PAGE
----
7 Tips for the Best Brainstorming Activities
Brainstorming activities are much, much more than just an act of desperation for when, say, your research paper is going nowhere. They’re essential to leading a student organization. Indeed, when brainstorming activities are done well, they truly become the beating heart of the meeting room. Brainstorming activities are where all great ideas begin, and they are also a way to draw your members closer together, getting them involved in planning events, and in general, making your meetings more productive and enjoyable. But first, you need to know the secrets for using brainstorming activities.
What’s the Right Setting for Brainstorming Activities?
As we mentioned above, you rarely see brainstorming activities outside of a classroom. The association people see between brainstorming activities and the classroom will sometimes produce resistance to doing brainstorming activities.
At the start of the meeting, get your group in the right mood, i.e., prepared to talk, discuss, and interact with one another. You can encourage them to greet one another and get comfortable talking. Ask somebody to share a funny anecdote or something that happened over the past week. Then you can segue into the topic at hand and any brainstorming activities you’re including.
It takes a very specific atmosphere for brainstorming activities to work their full potential. Before you begin your brainstorming activities, you need to make one thing clear: at this early point, any idea is valid. You need to create an affirming environment so that your team members are willing to let their ideas loose. At the brainstorming stage, you’ll explain to them, we’re not going to worry about whether an idea is good or bad, realistic or unrealistic. For brainstorming activities to work, everything must be on the table.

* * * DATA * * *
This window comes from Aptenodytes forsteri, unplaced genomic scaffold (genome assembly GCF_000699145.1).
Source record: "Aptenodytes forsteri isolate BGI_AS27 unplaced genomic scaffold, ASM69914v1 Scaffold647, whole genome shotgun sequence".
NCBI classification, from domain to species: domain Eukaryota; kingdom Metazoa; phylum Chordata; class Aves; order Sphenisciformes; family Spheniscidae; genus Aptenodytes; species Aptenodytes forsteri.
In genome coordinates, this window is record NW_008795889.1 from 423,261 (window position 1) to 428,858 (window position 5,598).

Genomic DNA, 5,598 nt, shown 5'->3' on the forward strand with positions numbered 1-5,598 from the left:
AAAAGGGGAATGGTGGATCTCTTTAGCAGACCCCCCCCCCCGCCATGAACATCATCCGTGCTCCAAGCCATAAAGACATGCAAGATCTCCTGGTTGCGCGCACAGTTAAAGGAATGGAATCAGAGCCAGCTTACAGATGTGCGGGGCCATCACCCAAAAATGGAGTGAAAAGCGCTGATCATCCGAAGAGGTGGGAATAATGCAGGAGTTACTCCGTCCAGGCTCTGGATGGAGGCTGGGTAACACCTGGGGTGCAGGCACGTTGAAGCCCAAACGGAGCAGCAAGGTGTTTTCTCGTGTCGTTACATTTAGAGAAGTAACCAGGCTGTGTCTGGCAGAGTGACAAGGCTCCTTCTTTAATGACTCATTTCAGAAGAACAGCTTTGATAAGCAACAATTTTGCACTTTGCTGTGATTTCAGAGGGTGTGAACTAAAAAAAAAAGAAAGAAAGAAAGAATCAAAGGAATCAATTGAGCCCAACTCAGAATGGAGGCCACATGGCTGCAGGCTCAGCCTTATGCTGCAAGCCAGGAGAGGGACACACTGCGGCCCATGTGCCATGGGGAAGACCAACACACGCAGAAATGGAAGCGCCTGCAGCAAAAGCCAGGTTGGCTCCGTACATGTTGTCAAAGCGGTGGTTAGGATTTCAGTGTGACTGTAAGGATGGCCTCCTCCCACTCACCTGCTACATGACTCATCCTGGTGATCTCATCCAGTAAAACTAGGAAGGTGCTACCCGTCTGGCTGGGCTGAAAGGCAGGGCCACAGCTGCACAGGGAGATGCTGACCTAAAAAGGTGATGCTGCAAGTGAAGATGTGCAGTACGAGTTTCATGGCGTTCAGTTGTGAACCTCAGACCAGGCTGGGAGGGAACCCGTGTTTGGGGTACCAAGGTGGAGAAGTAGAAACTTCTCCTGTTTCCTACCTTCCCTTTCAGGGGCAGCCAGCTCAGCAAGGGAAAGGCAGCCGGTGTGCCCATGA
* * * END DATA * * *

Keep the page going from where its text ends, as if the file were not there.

Put simply, you and your team are already quite certain of what’s possible and what’s not—the point of good brainstorming activities is to shake up those assumptions in order to uncover new ideas.
There are a couple of other important ground rules. You should identify a facilitator to keep the group on task and to take down what others say (for the purposes of this article, let’s pretend it’s you). Ideally, you’ll be in a space where everyone can see the record of ideas, such as a room with a blackboard, whiteboard, or computer linked to an overhead.
Finally, you should set a time limit to keep your group on task, and to introduce a fun sort of pressure to the situation, such as 10-15 minutes for smaller projects and 20-25 minutes for bigger projects.
“How did they think of that?”
The most common brainstorming activities go something like this.
The facilitator asks the group a problem-question, for instance, “Who can we get to sponsor this event?” The group then throws out answers, and once there’s a large enough pool, they’ll come up with a plan of action.
This approach is a fine place to begin, but here are some techniques to make straightforward brainstorming activities more enjoyable—and more productive.
Have your group members shout back their responses in rapid fashion, stopping only to give you enough time to write them down. If they’re having trouble getting started, ask them to give the most ludicrous responses they can think of first, and then work your way back to reality. This will help create the affirmative environment we mentioned, and also get the group engaged and active.